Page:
I used to have a certain cockiness about me, that I knew I had, wouldn’t admit to having, yet couldn’t wait for others to notice. It’s strange, because in one sense I’ve spent a life being insecure. I was terribly preoccupied with my looks, worried constantly how my body might look as I slink away from a crowd. I was terrified of not being fussed over. I don’t know exactly where it comes from. I’ve blamed it on different things over the years: having beautiful friends, hearing my father talk about how blonde women are unattractive, always being in front of people cheering or dancing, my formative years, adolescence. The truth is, I’m 27 years old now, and it doesn’t matter where it came from anymore. This isn’t really about overcoming that either. This is about the other flaw I developed to over compensate for my fragile ego. I decided to never screw up and to use my wit to flaunt it. I didn’t know what a monster I was about to raise from little monsterhood deep inside of me.
I became good at not screwing up. I had to be the best at whatever I did, if for nothing else to remain in the limelight. It was warm in that light, and I liked it there. In that light, for a moment, inadequacy doesn’t matter. When I was a young cheerleader I demanded the spotlight, always dancing right up front, focused on none other than stealing the show. I had to make the best grades, just to hear my grandparents praise me in front of the whole family. I discovered I was witty, and had to use it to charm anyone I could. I hadn’t found anyone who could rival me either. My secret cockiness was born. The monster was here, and I thought he would slay my short-comings. I would simply refuse to have short-comings. I found solace in this cocoon I’d made.
I must admit though, I did have pure dumb luck on top of the things I’d conjured myself. I could be in a room of a thousand people and win a drawing. I’d play my husband and his buddies in poker, throwing a flush down every time. I’d flash a sultry wink at them, and sweep their chips into my corner with a devilish grin. I’d then say something innocent, and bring up the fact I’m short to temper the sting, while still stirring the charm. I’d have the button on my phone cued to start playing a Bob Seger song I swear he’d written about me in prophesy, forcing everyone to quietly absorb the lyrics, “you always won every time you placed a bet. Still damn good, no one’s gotten to you yet.” I’d giggle, watching the others contemplate whether to smack me or love me. Things like this was how I coped with the world. It felt good at times, but bad more often.
After a random bout of panic attacks knocked me rather cruelly off that horse I’d been riding so pridefully, I needed a change. I needed a goal to feel good again, and I needed a real one. I realized that a man who only does what he is good at by nature, only beats others by default. I wanted to do something hard, that would take guts, and maybe give me some real confidence for once.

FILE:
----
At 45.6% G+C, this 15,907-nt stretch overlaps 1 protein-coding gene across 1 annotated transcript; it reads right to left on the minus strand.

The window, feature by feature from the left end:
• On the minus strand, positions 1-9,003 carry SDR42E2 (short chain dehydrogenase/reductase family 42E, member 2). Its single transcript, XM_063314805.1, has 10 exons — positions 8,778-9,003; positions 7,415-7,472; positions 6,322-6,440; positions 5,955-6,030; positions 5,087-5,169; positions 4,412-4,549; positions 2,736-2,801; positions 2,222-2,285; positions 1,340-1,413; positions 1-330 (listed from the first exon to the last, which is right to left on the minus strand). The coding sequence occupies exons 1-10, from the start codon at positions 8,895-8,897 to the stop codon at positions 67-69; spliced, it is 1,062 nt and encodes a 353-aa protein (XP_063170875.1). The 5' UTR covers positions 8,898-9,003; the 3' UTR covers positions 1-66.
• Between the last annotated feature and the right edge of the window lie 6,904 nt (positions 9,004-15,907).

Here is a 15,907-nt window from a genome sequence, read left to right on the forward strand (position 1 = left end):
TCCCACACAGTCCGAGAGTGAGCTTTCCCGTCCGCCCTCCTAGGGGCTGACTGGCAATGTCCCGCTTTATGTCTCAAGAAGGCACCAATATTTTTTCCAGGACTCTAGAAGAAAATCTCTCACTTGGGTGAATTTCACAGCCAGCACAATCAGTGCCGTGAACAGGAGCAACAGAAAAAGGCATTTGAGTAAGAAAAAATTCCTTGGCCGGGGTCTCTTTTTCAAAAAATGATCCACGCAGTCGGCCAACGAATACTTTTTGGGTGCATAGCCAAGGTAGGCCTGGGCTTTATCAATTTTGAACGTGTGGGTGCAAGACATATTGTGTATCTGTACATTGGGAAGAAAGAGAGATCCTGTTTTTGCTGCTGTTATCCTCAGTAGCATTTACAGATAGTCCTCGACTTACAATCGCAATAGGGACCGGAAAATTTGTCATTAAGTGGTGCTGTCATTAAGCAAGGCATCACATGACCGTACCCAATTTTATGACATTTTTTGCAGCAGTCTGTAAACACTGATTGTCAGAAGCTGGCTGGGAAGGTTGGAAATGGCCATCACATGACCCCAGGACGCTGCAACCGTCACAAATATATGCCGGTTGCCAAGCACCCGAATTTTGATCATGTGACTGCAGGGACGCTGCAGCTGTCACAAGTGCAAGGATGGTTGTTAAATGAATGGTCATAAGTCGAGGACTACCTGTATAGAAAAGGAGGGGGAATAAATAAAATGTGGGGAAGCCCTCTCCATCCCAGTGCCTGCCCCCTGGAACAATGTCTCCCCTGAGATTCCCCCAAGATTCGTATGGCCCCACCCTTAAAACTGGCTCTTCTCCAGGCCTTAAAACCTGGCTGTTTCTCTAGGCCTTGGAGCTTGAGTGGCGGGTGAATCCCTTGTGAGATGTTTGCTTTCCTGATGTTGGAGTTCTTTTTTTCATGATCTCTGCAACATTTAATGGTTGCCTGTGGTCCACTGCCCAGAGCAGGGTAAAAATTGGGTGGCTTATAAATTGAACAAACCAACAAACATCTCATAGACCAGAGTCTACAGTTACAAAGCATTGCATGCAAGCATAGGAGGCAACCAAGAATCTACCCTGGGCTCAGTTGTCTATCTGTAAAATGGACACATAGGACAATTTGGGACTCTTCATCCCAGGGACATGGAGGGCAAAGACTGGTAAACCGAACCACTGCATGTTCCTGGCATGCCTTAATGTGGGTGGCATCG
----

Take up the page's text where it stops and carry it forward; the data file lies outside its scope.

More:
I decided to go back to my dancer roots, but do something crazy with it. I would audition to be an NFL cheerleader. This level of competition and intensity would be foreign to me, and I would treat it like a doomed bull at a Texas rodeo. Part of me was scared, but part of me, that cocky part,thought somehow it wouldn’t be possible for me to screw it up. I wasn’t a screw-up.
I trained for months, getting in the best shape of my life. I spent my days dancing, running, spray-tanning, bleaching my teeth, and eating things that look like they should be growing under pontoon boats. My audition dance was perfected, and I’d spent hours working on dance technique. Having come from a cheerleading and hip/hop background, my turns (pirouettes and such) needed work. I overcame my frustration with this, and nailed them in warm-ups. Now I just had to prance out in front of the judges, in an outfit I would normally only sport at the beach, and shine, shine, shine.
I had no idea what I had gotten into. I looked around at a room packed full of incredible dancers, with bodies that would make Megan Fox question herself. Judges were famous choreographers, fresh from Hollywood. The audition platform was featured on huge screens everywhere, and they were herding us in like cattle on Speed. That insecure little girl that I thought that monster had conquered was still alive. I felt like I’d found a ghost that had been living in me for years. I was terrified.
When I got to the audition area I knew I had to bring it…but, for the first time in my life I couldn’t. I was shaking so hard I couldn’t get my registration paperwork unfolded. When I took my mark, and the music started I could feel my convulsing body limiting my motions. I knew I wasn’t executing the moves like I should have. Then it was time for the pirouette I’d been dreading. I knew I had to focus on this because it was my weak point. I went for it, and came out of my turn early, with a bit of a stumble. I’d blown it.
After getting cut, I knew what it was like to not make a team. In an instant I knew what it was like to work towards something for months, then crack under pressure. I knew what it was like to fail after giving all I had. The strange part, was I was still proud. I used to looked at people who were proud of themselves “just for trying” like they were morons. However, I was wrong. I learned so much about guts, blood, sweat, and tears, while training for that. I learned about having to fight, and not necessarily winning that fight. Sometimes we have to give all we have for disappointment. The bull threw me off his back, but I truly wouldn’t have missed that right for anything. The greatest lesson, was probably the humility. I accepted it of myself. I realized that the whole time, this process was so personal, and more about facing parts of me I’ve muted…and realizing she isn’t half bad. Blowing that turn in my routine was a gift I never thought I wanted. It ended up being my turn…for the better.